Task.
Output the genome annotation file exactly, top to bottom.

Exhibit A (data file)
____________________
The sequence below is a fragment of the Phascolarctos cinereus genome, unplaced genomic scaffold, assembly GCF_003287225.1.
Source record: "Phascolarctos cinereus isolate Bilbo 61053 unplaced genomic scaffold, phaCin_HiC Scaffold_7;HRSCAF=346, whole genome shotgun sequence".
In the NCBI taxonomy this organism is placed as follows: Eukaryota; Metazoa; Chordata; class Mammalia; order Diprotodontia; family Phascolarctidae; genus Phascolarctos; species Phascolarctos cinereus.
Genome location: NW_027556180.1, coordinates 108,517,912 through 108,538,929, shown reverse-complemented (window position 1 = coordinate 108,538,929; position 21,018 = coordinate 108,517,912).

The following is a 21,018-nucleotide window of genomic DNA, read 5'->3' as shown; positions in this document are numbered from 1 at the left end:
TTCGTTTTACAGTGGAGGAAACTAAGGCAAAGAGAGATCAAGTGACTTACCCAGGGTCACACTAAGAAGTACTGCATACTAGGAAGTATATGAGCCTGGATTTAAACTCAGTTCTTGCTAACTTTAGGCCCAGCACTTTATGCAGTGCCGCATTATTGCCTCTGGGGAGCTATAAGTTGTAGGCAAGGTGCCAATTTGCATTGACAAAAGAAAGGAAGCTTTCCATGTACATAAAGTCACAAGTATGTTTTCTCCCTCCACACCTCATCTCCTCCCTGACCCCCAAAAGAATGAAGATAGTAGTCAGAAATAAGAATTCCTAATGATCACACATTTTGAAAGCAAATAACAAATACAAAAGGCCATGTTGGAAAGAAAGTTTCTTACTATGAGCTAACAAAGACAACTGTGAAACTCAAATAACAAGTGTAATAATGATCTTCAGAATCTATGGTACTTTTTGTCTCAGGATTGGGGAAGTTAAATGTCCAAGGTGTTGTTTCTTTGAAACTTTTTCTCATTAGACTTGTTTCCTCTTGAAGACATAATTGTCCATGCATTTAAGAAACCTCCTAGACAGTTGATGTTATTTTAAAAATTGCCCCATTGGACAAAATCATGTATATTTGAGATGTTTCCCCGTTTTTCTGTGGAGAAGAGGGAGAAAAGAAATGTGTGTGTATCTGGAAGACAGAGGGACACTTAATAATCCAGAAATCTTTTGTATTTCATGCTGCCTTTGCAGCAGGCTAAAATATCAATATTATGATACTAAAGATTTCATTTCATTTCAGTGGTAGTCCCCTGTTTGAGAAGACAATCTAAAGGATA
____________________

The sequence below is a fragment of the Phascolarctos cinereus genome, unplaced genomic scaffold, assembly GCF_003287225.1.
Source record: "Phascolarctos cinereus isolate Bilbo 61053 unplaced genomic scaffold, phaCin_HiC Scaffold_7;HRSCAF=346, whole genome shotgun sequence".
In the NCBI taxonomy this organism is placed as follows: Eukaryota; Metazoa; Chordata; class Mammalia; order Diprotodontia; family Phascolarctidae; genus Phascolarctos; species Phascolarctos cinereus.
Genome location: NW_027556180.1, coordinates 108,517,912 through 108,538,929, shown reverse-complemented (window position 1 = coordinate 108,538,929; position 21,018 = coordinate 108,517,912).

The following is a 21,018-nucleotide window of genomic DNA, read 5'->3' as shown; positions in this document are numbered from 1 at the left end:
TTCGTTTTACAGTGGAGGAAACTAAGGCAAAGAGAGATCAAGTGACTTACCCAGGGTCACACTAAGAAGTACTGCATACTAGGAAGTATATGAGCCTGGATTTAAACTCAGTTCTTGCTAACTTTAGGCCCAGCACTTTATGCAGTGCCGCATTATTGCCTCTGGGGAGCTATAAGTTGTAGGCAAGGTGCCAATTTGCATTGACAAAAGAAAGGAAGCTTTCCATGTACATAAAGTCACAAGTATGTTTTCTCCCTCCACACCTCATCTCCTCCCTGACCCCCAAAAGAATGAAGATAGTAGTCAGAAATAAGAATTCCTAATGATCACACATTTTGAAAGCAAATAACAAATACAAAAGGCCATGTTGGAAAGAAAGTTTCTTACTATGAGCTAACAAAGACAACTGTGAAACTCAAATAACAAGTGTAATAATGATCTTCAGAATCTATGGTACTTTTTGTCTCAGGATTGGGGAAGTTAAATGTCCAAGGTGTTGTTTCTTTGAAACTTTTTCTCATTAGACTTGTTTCCTCTTGAAGACATAATTGTCCATGCATTTAAGAAACCTCCTAGACAGTTGATGTTATTTTAAAAATTGCCCCATTGGACAAAATCATGTATATTTGAGATGTTTCCCCGTTTTTCTGTGGAGAAGAGGGAGAAAAGAAATGTGTGTGTATCTGGAAGACAGAGGGACACTTAATAATCCAGAAATCTTTTGTATTTCATGCTGCCTTTGCAGCAGGCTAAAATATCAATATTATGATACTAAAGATTTCATTTCATTTCAGTGGTAGTCCCCTGTTTGAGAAGACAATCTAAAGGATA